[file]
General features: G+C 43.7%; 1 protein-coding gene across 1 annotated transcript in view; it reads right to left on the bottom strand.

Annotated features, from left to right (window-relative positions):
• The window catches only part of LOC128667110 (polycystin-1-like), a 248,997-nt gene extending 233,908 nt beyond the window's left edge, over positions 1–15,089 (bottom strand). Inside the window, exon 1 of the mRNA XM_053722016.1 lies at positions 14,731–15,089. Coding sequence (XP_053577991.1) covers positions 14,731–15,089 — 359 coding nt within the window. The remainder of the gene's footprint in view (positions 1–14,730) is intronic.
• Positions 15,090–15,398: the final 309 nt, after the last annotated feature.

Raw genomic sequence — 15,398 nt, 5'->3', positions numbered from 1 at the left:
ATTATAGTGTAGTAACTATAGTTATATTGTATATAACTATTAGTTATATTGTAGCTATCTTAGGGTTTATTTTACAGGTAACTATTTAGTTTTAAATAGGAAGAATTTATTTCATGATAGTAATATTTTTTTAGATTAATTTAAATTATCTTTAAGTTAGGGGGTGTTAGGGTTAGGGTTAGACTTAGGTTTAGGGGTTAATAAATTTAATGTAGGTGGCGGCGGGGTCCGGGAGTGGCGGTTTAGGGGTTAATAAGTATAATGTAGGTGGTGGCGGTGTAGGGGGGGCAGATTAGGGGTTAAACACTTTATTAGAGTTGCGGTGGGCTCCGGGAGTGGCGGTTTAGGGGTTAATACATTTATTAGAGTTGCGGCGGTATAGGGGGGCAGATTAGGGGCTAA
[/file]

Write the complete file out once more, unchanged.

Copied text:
General features: G+C 43.7%; 1 protein-coding gene across 1 annotated transcript in view; it reads right to left on the bottom strand.

Annotated features, from left to right (window-relative positions):
• The window catches only part of LOC128667110 (polycystin-1-like), a 248,997-nt gene extending 233,908 nt beyond the window's left edge, over positions 1–15,089 (bottom strand). Inside the window, exon 1 of the mRNA XM_053722016.1 lies at positions 14,731–15,089. Coding sequence (XP_053577991.1) covers positions 14,731–15,089 — 359 coding nt within the window. The remainder of the gene's footprint in view (positions 1–14,730) is intronic.
• Positions 15,090–15,398: the final 309 nt, after the last annotated feature.

Raw genomic sequence — 15,398 nt, 5'->3', positions numbered from 1 at the left:
ATTATAGTGTAGTAACTATAGTTATATTGTATATAACTATTAGTTATATTGTAGCTATCTTAGGGTTTATTTTACAGGTAACTATTTAGTTTTAAATAGGAAGAATTTATTTCATGATAGTAATATTTTTTTAGATTAATTTAAATTATCTTTAAGTTAGGGGGTGTTAGGGTTAGGGTTAGACTTAGGTTTAGGGGTTAATAAATTTAATGTAGGTGGCGGCGGGGTCCGGGAGTGGCGGTTTAGGGGTTAATAAGTATAATGTAGGTGGTGGCGGTGTAGGGGGGGCAGATTAGGGGTTAAACACTTTATTAGAGTTGCGGTGGGCTCCGGGAGTGGCGGTTTAGGGGTTAATACATTTATTAGAGTTGCGGCGGTATAGGGGGGCAGATTAGGGGCTAA